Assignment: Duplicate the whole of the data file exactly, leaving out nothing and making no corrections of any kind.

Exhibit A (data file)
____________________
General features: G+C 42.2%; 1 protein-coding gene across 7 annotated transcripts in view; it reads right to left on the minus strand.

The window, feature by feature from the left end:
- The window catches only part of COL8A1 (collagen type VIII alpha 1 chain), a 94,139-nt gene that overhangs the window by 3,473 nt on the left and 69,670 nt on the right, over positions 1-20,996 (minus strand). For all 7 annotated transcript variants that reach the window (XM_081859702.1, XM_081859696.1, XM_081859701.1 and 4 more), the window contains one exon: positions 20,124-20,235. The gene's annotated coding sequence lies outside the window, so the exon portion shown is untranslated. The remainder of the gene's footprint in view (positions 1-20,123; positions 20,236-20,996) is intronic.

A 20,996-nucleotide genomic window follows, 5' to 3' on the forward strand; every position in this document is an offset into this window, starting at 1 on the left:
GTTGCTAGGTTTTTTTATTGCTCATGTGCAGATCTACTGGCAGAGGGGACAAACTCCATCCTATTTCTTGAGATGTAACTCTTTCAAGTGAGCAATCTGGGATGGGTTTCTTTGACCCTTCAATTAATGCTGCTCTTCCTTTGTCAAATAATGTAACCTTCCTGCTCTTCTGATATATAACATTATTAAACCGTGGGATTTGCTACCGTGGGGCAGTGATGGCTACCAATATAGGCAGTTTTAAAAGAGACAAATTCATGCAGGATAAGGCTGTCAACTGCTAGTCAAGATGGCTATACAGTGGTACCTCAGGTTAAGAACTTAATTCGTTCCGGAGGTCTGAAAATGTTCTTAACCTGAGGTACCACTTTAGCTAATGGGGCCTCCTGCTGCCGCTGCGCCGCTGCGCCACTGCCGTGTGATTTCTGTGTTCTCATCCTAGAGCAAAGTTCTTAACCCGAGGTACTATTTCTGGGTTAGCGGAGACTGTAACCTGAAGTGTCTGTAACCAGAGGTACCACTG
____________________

General features: G+C 42.2%; 1 protein-coding gene across 7 annotated transcripts in view; it reads right to left on the minus strand.

The window, feature by feature from the left end:
- The window catches only part of COL8A1 (collagen type VIII alpha 1 chain), a 94,139-nt gene that overhangs the window by 3,473 nt on the left and 69,670 nt on the right, over positions 1-20,996 (minus strand). For all 7 annotated transcript variants that reach the window (XM_081859702.1, XM_081859696.1, XM_081859701.1 and 4 more), the window contains one exon: positions 20,124-20,235. The gene's annotated coding sequence lies outside the window, so the exon portion shown is untranslated. The remainder of the gene's footprint in view (positions 1-20,123; positions 20,236-20,996) is intronic.

A 20,996-nucleotide genomic window follows, 5' to 3' on the forward strand; every position in this document is an offset into this window, starting at 1 on the left:
GTTGCTAGGTTTTTTTATTGCTCATGTGCAGATCTACTGGCAGAGGGGACAAACTCCATCCTATTTCTTGAGATGTAACTCTTTCAAGTGAGCAATCTGGGATGGGTTTCTTTGACCCTTCAATTAATGCTGCTCTTCCTTTGTCAAATAATGTAACCTTCCTGCTCTTCTGATATATAACATTATTAAACCGTGGGATTTGCTACCGTGGGGCAGTGATGGCTACCAATATAGGCAGTTTTAAAAGAGACAAATTCATGCAGGATAAGGCTGTCAACTGCTAGTCAAGATGGCTATACAGTGGTACCTCAGGTTAAGAACTTAATTCGTTCCGGAGGTCTGAAAATGTTCTTAACCTGAGGTACCACTTTAGCTAATGGGGCCTCCTGCTGCCGCTGCGCCGCTGCGCCACTGCCGTGTGATTTCTGTGTTCTCATCCTAGAGCAAAGTTCTTAACCCGAGGTACTATTTCTGGGTTAGCGGAGACTGTAACCTGAAGTGTCTGTAACCAGAGGTACCACTG